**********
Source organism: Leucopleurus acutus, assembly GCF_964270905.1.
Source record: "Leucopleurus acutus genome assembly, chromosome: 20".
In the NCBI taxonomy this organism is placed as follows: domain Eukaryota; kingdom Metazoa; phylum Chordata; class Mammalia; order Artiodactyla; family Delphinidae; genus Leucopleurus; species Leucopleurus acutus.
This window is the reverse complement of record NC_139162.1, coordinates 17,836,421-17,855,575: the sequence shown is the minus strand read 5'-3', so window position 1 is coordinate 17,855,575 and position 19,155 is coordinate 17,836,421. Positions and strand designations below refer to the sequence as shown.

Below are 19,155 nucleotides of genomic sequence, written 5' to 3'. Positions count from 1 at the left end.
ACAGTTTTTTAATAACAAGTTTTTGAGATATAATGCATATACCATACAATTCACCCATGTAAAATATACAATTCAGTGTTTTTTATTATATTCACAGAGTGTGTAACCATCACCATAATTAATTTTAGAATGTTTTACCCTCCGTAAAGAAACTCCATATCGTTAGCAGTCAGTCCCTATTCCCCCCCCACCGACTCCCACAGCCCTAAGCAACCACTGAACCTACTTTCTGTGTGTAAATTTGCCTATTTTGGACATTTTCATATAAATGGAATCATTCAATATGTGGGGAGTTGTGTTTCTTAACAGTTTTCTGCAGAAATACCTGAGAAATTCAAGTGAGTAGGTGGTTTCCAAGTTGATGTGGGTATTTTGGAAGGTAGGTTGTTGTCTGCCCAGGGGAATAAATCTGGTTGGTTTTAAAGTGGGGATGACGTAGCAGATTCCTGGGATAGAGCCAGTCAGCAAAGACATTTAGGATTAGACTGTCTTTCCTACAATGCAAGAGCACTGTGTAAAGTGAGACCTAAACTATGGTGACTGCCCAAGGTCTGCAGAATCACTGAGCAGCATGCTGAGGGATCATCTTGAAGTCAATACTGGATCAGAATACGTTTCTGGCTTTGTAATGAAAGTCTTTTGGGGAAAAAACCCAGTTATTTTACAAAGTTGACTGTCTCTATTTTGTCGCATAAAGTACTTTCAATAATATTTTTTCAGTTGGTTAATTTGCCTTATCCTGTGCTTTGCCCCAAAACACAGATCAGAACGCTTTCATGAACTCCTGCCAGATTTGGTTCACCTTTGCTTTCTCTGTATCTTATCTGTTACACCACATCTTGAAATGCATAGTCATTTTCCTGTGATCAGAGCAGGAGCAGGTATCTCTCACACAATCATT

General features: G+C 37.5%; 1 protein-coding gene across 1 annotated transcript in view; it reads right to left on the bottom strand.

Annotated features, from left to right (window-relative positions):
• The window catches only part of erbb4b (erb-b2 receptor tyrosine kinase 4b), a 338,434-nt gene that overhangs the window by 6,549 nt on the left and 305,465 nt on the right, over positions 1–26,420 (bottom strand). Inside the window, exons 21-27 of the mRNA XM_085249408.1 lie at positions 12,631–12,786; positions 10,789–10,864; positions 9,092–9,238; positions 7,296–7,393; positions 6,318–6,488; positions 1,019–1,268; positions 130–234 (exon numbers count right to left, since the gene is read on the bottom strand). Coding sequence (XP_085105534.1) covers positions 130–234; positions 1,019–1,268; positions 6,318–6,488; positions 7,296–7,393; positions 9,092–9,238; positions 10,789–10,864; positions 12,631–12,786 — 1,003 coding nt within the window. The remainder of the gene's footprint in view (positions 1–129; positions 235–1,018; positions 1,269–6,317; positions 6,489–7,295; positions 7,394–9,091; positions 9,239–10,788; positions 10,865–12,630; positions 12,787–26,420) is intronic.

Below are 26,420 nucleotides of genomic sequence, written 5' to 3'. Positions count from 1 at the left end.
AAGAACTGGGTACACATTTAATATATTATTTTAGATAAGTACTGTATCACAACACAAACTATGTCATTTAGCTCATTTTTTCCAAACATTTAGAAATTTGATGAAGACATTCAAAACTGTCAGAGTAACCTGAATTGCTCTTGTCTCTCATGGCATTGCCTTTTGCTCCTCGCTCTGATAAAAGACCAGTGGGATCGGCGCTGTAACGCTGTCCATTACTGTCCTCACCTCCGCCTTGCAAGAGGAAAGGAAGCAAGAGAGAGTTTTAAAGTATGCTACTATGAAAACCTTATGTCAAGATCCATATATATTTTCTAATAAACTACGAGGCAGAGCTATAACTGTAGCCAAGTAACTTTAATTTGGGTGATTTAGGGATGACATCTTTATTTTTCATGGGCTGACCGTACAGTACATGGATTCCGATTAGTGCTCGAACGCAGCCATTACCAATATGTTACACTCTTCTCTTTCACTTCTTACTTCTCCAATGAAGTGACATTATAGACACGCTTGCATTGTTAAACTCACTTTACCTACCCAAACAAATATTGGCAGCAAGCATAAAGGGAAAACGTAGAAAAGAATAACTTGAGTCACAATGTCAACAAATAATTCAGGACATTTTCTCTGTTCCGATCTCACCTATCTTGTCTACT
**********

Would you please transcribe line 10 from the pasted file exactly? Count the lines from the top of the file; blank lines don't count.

Below are 26,420 nucleotides of genomic sequence, written 5' to 3'. Positions count from 1 at the left end.